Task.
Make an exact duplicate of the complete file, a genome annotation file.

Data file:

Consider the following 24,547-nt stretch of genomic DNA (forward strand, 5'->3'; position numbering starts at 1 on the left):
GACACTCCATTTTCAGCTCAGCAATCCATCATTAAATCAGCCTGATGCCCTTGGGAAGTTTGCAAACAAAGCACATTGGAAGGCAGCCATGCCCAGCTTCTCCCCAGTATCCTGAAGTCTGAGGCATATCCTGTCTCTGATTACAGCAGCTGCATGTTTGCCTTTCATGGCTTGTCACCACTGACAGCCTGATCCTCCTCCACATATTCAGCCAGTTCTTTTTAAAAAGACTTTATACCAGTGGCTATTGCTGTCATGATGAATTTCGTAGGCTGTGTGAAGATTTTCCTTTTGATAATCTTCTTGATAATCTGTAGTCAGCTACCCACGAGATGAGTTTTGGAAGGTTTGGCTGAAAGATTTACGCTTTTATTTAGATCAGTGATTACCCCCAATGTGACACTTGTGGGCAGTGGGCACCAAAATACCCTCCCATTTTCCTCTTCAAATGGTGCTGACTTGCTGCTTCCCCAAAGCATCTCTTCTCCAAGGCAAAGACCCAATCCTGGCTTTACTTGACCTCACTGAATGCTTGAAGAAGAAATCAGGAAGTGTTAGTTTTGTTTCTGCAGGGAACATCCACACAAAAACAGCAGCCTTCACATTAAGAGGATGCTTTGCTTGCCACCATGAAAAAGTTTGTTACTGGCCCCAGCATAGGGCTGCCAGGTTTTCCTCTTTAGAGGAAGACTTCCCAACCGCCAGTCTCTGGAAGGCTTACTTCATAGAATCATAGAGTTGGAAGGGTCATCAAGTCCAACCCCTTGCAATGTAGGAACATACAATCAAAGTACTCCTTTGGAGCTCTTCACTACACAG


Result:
Consider the following 24,547-nt stretch of genomic DNA (forward strand, 5'->3'; position numbering starts at 1 on the left):
GACACTCCATTTTCAGCTCAGCAATCCATCATTAAATCAGCCTGATGCCCTTGGGAAGTTTGCAAACAAAGCACATTGGAAGGCAGCCATGCCCAGCTTCTCCCCAGTATCCTGAAGTCTGAGGCATATCCTGTCTCTGATTACAGCAGCTGCATGTTTGCCTTTCATGGCTTGTCACCACTGACAGCCTGATCCTCCTCCACATATTCAGCCAGTTCTTTTTAAAAAGACTTTATACCAGTGGCTATTGCTGTCATGATGAATTTCGTAGGCTGTGTGAAGATTTTCCTTTTGATAATCTTCTTGATAATCTGTAGTCAGCTACCCACGAGATGAGTTTTGGAAGGTTTGGCTGAAAGATTTACGCTTTTATTTAGATCAGTGATTACCCCCAATGTGACACTTGTGGGCAGTGGGCACCAAAATACCCTCCCATTTTCCTCTTCAAATGGTGCTGACTTGCTGCTTCCCCAAAGCATCTCTTCTCCAAGGCAAAGACCCAATCCTGGCTTTACTTGACCTCACTGAATGCTTGAAGAAGAAATCAGGAAGTGTTAGTTTTGTTTCTGCAGGGAACATCCACACAAAAACAGCAGCCTTCACATTAAGAGGATGCTTTGCTTGCCACCATGAAAAAGTTTGTTACTGGCCCCAGCATAGGGCTGCCAGGTTTTCCTCTTTAGAGGAAGACTTCCCAACCGCCAGTCTCTGGAAGGCTTACTTCATAGAATCATAGAGTTGGAAGGGTCATCAAGTCCAACCCCTTGCAATGTAGGAACATACAATCAAAGTACTCCTTTGGAGCTCTTCACTACACAG